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Zachary Fernebok will tell you unequivocally that fantasy is his genre of choice. Drawing inspiration as

much from cult-classic video games like the Monkey Island series as dramatists like George F. Walker, Fernebok has penned two new plays that will be performed in the next two weeks. The playwright-in-residence for American Ensemble Theater’s third season, Fernebok offers Navigating Turbulence, a one-act to that the troupe will perform with David Mamet‘s Bobby Gould In Hell. Fernebok’s full- length The Pirate Laureate of Port Town gets a staged reading in D.C. on June 6 followed by a a two- week run with the L.A.-based Mutineer Theatre Company.

Fernebok first met AET’s artistsic director, Martin Blank, a few years back as a student at The Writer’s Center. He continued to impress Blank as the script-writer for American Voices, a project staged at The National Portrait Gallery, in which noteworthy Americans, Charles Lindbergh among them, grappled with their deaths. Navigating Turbulence is a spin- off of that project. When Blank commissioned Fernebok to write a curtain-raiser for the 75-minute Bobby Gould In Hell, stipulating only that the setting remain the same, Fernebok returned to Lindbergh’s story. Fernebok says he is equally fascinated by Lindberg “having to be a national hero” and the “psychological ramifications for him after the kidnapping of his child.”  The kidnapping, Fernebok imagines, “sent him down a really twisted path that he couldn’t ever really navigate.”

“For a short play I’ve actually done quite a few drafts,” says Fernebok. “It’s been very difficult to write. I never wrote a one-man show before. At times it felt limiting, at times it felt like I could…do anything. One actor is a very valuable and scary tool at the same time.”

With The Pirate Laureate of Port Town, a kidnapping breeds comedy. In the play, “piracy is conducted through poetry,” Fernebok says, and the “best wordsmith” on a given ship is the Pirate Laureate. On the Chartreuse, that’s a pirate named Finn, who’s in a classic pickle. The crew wants to attack Port Town. But Port Town is the village from which Finn was abducted as a boy, so he must choose whether to side with “his pirate family”  and “this girl he has a crush on that he left way back when.”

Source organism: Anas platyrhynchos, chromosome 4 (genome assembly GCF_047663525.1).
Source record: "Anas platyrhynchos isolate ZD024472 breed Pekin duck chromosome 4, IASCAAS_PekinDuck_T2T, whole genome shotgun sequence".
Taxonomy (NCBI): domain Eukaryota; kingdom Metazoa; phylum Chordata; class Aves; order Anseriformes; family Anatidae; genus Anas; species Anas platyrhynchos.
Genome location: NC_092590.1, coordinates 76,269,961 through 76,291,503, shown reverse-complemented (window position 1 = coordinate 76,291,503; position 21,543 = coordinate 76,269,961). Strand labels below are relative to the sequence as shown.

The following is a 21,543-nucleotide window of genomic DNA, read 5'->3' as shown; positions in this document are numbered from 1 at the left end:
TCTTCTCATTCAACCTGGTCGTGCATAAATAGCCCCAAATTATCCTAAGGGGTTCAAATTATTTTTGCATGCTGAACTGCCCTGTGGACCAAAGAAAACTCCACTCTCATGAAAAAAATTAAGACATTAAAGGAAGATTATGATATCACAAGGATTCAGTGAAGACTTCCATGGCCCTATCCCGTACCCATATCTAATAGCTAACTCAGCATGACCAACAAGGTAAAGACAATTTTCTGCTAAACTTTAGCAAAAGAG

Fernebok has been to Port Town’s world before. From the beginning of his career, Fernebok has taken a gamer’s approach to playwriting, he says, by creating a fully realized world in which multiple, self-referencing, narratives can be set. “There are little hints to characters in other plays, in all my plays. I sort of built this world and built the rules of the world, which I really think roots the play, even though a director or somebody else reading the play may not know my other plays…They can treat [this world] with the same honestly that they would any other.”

Fantasy or not, any set of fictional characters and circumstances needs honing. Fernebok met frequently with Navigating Turbulence director Krista Cowan and Blank for notes and feedback.  Blank’s method of play development involved in-house readings when necessary and a long process of asking open-ended questions.  It’s an approach, says Fernebok, that’s “not prescriptive at all. He wouldn’t tell me what to do…He asks all the questions that I don’t ask myself or I forget to ask myself. Or I know the answer but maybe it’s not clear to the audience.” To hear Fernebok tell it, storytelling itself is a large part of Blank’s mentoring style, as well. “He’s got a million stories. And he’s always got one that totally fits with whatever we’re talking about. So he’s able to relate what I’m going through with other people. It makes me feel comfortable that I’m not the first person to have these problems.”

Bobby Gould in Hell and Navigating Turbulence runs  May 24 to June 9 at Capitol Hill Arts Workshop. The staged reading of The Pirate Laureate of Port Town, takes place June 6 at the same venue. Tickets and information here.